# itex2MML

Current itex2MML Version: 1.5.5 (12/10/2016)
Current MT Plugin Version: 1.1.1 (10/24/2007)
Usage: itex Command Summary

## Introduction

This package contains the distribution for itex2MML. Binaries for MacOSX and Linux are provided in the itex-binaries directory. The source code is in the itex-src directory. It should compile on most platforms by simply typing

make
sudo make install

The resulting itex2MML binary is a stream filter. It takes text with embedded itex equations on STDIN, converts the itex equations to MathML, and outputs the resulting text on STDOUT.

Also included are Ruby bindings. The easiest way to obtain them, with a recent version of Rubygems is

gem install itextomml

Alternatively, if you have GNU make and SWIG 1.3, they can be built manually with

make ruby
make test_ruby
sudo make install_ruby

The Ruby module provides four public methods

itex.html_filter(a_string)

converts all itex equations in a_string to MathML, passing the rest of a_string unmodified. Returns the converted string.

itex.filter(a_string)

converts all itex equations in a_string to MathML. Returns just the MathML equation(s), as a string.

itex.inline_filter(a_string)

treats a_string as an inline equation (automatically supplies the surrounding $...$, so you don't have to) and converts it MathML. Returns the MathML inline equation, as a string.

itex.block_filter(a_string)

treats a_string as a block equation (automatically supplies the surrounding $$...$$, so you don't have to) and converts it MathML. Returns the MathML block equation, as a string.

Note that the commandline tool and the Ruby library return MathML named entities in the output. On the public web, it is safest to convert these either to utf-8 characters or to NCRs. For that, you can use the Perl library, MathML::Entities (available from CPAN) or the String methods (String#to_ncr, String to_utf8, String#to_ncr! and String#to_utf8!) provided for that purpose in the itex_stringsupport.rb library included with the Rubygem.

As of version 1.5, itex2MML includes the original itex source as an <annotation encoding="application/x-tex"> element, so that the source is available programmatically. On this blog, you can double-click on an equation to view the source in a popup window.

Finally, there's a MovableType (3.0 or greater) plugin which provides two Text Filtering options:

1. itex to MathML
2. itex to MathML with parbreaks

The plugin relies on the itex2MML commandline utility to do the actual conversion. The first filter is a straight itex2MML translation. The latter uses the "TeX" (and blogger's) convention that two linebreaks in succession signify a new paragraph. (The bloggers also like to convert single linebreaks to <br />, but that would mess with TeX formula entry, so we don't support it.)

A second plugin (also included) provides additionalText Filtering options.

1. Textile with itex to MathML
2. Markdown with itex to MathML

Details describing this plugin are available separately. It requires both the itex2MML plugin and the Textile and/or Markdown plugins.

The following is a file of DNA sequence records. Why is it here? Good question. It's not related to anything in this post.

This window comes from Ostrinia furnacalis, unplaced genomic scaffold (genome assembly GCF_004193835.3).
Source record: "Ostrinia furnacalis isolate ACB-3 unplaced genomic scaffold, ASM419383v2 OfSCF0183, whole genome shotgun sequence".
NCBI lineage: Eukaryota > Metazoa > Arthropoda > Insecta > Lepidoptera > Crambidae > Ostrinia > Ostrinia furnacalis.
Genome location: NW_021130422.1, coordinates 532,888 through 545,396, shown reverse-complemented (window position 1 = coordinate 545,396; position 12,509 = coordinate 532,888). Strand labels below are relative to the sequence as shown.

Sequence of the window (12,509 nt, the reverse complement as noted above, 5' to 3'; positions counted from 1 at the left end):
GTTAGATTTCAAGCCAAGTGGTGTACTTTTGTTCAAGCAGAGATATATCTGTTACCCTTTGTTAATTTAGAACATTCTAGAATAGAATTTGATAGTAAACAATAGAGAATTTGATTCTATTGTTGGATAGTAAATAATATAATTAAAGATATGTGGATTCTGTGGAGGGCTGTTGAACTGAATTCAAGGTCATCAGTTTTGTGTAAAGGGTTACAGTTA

See the itex Command Summary page and the Paul Gartside's page for more details on composing in itex and using the itex2MML program. The version of itex2MML included here is greatly-enhanced, with many bugfixes and support for a larger subset of LaTeX/AMSLaTeX syntax.

Below I've put some simple notes specific to the use of this plugin.

## Usage Notes

1. Tex equations are delimited by $...$ (inline) or $...$ (display). Alternatively, $$...$$ can also be used to delimit display equations. So, just as in a TeX document, be sure you don't have any free-floating $'s in your text. If you want to enter something that renders as a$, use the unicode entity &#36;.
2. The itex2MML stream filter does not distinguish between $$...$$ and $...$. Both result in display equations. However, the MovableType plugin and Maruku, the Ruby Markdown implementation, do distinguish between them. Both have automatic equation-numbering: $...$ results in a numbered equation. You can add an optional label

$...\label{foo}...$

and then you can refer to the equation with either (eq:foo) or \eqref{foo}. These are automatically turned into hyperlinks.

3. If you are using the "itex to MathML with parbreaks" filter, paragraph breaks are inserted automatically, whenever you insert a blank line in your text. If you are using the plain "itex to MathML" filter, you need to put in the paragraph (and any other) XHTML tags yourself.

4. Mozilla only renders MathML when you serve the document as XML (ie using the MIME type application/xhtml+xml rather than text/html). You had better be producing 100% valid XHTML if you want to see anything when Mozilla is operating in that mode.
5. The best way to serve up XML to Mozilla, while still catering to other browsers is to use mod_rewrite rules in the .htaccess file of your blog. See this blog entry for how to do that.

## Plugin Installation Instructions

1. Put the contents of the plugins directory into your MovableType plugins directory.
2. If you are running MacOSX or Linux, I've provided a precompiled binary, so you can skip to step 3. If these don't do the trick for you, or if you prefer to compile your own, cd into the itex-src directory and type "make". The result should be an itex2MML binary for your architecture.
3. Copy itex2MML into /usr/local/bin/, and make sure it's executable (mode 755). If you're building from source, you can achieve this by typing "make install". If you decide to put it in another location, edit itex2MML.pl to reflect its new location.

As with Paul Gartside's original version, itex2MML is Open Source software, released under a triple license: GPL, MPL and LGPL.